U.S. Service-Sector Activity Picked Up in January -- Update
By Sarah Chaney
A measure of service sector activity across the U.S. picked up in January to a 10-year high, suggesting economic growth is poised to accelerate in 2018.
The Institute for Supply Management on Monday said its index of nonmanufacturing activity -- tracking industries including health care, finance, agriculture and construction -- rose to 59.9 in January from 56 in December, the best reading dating back to 2008.
Economists surveyed by The Wall Street Journal had expected a January reading of 56.5. A number above 50 indicates expansion.
The rise was driven by increases in new orders and employment indexes.
"The ISM indexes have been especially volatile in recent months, but January's release is a reassuring sign that the economy has continued to gather momentum at the beginning of 2018," said Michael Pearce, economist at Capital Economics, in a note to clients. "We expect GDP growth of 2.5% for 2018 as a whole, faster than the 2.3% growth seen in 2017."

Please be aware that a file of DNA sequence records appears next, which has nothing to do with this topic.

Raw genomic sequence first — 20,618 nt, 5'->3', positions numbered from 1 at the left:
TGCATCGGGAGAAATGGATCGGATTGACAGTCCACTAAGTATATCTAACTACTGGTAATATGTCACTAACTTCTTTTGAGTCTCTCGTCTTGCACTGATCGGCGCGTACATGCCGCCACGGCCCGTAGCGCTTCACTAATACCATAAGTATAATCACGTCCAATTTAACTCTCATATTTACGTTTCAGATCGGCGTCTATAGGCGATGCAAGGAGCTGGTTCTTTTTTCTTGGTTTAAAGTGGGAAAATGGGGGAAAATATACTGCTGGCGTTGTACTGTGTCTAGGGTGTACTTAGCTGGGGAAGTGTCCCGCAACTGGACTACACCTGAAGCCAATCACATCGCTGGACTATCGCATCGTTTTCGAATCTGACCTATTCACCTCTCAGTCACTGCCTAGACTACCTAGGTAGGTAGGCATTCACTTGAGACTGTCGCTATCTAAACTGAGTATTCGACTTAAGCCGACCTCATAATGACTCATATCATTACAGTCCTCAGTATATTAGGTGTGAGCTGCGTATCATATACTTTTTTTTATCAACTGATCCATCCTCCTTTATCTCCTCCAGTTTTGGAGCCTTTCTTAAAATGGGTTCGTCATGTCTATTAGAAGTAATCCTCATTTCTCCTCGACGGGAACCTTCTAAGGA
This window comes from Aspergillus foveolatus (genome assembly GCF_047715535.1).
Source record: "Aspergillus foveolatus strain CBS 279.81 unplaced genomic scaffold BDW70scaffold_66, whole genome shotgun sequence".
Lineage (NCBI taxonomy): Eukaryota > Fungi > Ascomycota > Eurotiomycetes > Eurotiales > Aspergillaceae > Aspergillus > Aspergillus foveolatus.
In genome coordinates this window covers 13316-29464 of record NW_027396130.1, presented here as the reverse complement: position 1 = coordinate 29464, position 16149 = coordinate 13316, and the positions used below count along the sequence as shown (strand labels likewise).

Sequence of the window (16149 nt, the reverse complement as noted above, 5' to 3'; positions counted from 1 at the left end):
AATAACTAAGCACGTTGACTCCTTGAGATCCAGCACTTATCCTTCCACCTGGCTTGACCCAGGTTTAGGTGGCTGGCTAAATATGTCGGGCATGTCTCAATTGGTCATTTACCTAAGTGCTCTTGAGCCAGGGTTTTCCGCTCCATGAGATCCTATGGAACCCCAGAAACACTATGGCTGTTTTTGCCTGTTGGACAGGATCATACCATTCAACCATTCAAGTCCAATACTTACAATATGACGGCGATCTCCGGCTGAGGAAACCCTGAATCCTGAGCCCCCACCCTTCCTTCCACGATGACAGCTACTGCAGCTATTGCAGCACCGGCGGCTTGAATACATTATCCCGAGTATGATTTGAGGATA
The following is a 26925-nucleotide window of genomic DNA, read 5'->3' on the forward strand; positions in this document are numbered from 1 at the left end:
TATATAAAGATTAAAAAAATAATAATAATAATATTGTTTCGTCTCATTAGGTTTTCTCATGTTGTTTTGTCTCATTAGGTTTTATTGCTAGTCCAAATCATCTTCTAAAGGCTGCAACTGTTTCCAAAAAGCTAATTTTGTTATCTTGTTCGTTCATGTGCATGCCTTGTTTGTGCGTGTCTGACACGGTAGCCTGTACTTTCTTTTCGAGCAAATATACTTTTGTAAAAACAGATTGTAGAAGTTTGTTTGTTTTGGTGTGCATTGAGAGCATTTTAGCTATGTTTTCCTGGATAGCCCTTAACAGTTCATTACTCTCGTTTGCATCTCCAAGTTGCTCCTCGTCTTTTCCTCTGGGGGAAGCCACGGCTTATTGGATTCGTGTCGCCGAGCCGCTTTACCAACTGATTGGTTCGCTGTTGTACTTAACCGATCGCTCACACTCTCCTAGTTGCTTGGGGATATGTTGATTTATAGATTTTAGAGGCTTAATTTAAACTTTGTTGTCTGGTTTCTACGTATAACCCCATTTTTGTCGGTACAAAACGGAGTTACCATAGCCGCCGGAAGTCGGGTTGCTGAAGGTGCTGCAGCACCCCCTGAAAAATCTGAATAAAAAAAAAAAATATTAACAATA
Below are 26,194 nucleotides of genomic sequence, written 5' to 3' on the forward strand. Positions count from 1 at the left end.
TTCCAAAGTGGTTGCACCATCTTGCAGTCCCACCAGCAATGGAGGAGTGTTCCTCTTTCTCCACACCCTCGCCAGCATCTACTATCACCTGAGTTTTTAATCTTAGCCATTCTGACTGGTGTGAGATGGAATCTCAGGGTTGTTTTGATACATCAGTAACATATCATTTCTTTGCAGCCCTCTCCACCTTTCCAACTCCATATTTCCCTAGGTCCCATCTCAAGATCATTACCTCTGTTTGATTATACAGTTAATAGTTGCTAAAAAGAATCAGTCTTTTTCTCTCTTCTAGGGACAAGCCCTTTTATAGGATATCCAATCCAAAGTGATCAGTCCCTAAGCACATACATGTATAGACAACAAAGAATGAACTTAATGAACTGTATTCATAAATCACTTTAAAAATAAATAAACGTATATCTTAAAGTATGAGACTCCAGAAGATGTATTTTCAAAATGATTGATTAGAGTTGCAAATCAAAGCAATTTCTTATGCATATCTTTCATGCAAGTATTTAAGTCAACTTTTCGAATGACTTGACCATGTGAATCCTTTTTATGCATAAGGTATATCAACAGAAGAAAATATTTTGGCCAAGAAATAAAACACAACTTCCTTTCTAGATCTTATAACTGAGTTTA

The new orders index rose to 62.7 from 54.5 in December. The employment index increased in January to 61.6.
The overall U.S. economy has expanded at a healthy pace in recent months, bolstered by consumer and business spending. Gross domestic product, a broad measure of goods and services produced across the U.S., rose at an annual rate of 2.6% from October through December, the Commerce Department said.
A separate ISM gauge that tracks activity in the much-smaller manufacturing sector maintained momentum in January.
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(END) Dow Jones Newswires
February 05, 2018 11:28 ET (16:28 GMT)Copyright (c) 2018 Dow Jones & Company, Inc.